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Historically, people of color – including Latinos, have been more likely to live in high-poverty neighborhoods than whites of similar economic means. This is especially true in large, urban cities despite the recent report on the decline of poverty numbers in the U.S., Ars Technica reports.
Latinos living in high-poverty neighborhoods generally have limited access to quality education, healthcare, adequate physical activity, and professional opportunities. A study recently published by the Proceedings of the National Academy of Sciences journal, PNAS, compared census data from 1980 to 2010 to compare the decline of neighborhood segregation and racially linked poverty.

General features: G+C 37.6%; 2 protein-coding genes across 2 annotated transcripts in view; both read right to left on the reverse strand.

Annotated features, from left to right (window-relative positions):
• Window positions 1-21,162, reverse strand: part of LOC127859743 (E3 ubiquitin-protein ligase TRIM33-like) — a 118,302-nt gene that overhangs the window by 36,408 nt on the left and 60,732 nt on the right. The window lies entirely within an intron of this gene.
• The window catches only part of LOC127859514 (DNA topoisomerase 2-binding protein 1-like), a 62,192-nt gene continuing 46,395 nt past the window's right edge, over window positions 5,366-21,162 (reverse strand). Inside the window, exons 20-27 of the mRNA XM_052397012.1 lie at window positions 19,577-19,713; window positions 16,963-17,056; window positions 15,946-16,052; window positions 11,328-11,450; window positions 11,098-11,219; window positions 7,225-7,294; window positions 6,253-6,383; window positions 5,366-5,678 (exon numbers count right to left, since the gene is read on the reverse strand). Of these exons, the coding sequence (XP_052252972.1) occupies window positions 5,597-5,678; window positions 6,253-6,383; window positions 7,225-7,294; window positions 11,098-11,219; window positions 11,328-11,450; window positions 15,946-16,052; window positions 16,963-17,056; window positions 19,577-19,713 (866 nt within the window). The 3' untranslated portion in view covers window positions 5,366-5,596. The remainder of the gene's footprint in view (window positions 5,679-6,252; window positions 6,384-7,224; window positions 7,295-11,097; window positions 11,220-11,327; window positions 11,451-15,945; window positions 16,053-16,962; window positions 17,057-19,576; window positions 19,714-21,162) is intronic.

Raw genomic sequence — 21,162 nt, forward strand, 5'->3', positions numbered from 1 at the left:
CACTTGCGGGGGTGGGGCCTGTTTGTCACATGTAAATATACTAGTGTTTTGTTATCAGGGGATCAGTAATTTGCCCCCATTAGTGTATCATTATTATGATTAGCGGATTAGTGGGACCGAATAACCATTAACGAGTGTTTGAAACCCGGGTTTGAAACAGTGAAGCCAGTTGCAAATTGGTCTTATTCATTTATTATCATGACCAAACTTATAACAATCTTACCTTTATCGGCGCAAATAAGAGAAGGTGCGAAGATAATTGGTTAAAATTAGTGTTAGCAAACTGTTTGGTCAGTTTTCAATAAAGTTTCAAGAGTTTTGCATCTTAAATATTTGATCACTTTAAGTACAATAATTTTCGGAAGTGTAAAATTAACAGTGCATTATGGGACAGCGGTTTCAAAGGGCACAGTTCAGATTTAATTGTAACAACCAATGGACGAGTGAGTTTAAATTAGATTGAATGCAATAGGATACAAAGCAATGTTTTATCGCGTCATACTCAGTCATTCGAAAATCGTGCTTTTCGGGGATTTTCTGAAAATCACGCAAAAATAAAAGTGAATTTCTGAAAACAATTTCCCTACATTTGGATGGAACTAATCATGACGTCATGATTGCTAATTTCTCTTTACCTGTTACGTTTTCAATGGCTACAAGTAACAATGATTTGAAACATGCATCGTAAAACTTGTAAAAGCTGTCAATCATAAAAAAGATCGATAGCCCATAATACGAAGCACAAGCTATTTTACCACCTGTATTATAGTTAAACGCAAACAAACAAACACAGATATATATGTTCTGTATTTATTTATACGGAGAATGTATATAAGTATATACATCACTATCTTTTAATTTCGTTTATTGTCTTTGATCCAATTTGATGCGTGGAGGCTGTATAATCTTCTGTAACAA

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The study compared neighborhood poverty and neighborhood segregation. In relation to poverty, many of the rates have “equalized.” Latinos and blacks have similar rates as whites; however, neighborhood segregation still exists and is largely based on ethnicity.
The study’s authors hypothesized that African Americans overall have become less segregated due to the growth of the Latino and Asian American populations. Housing continues to be one of the highest costs associated with life and health; many minorities currently rent rather than own their own homes, which can lead to other concerns.
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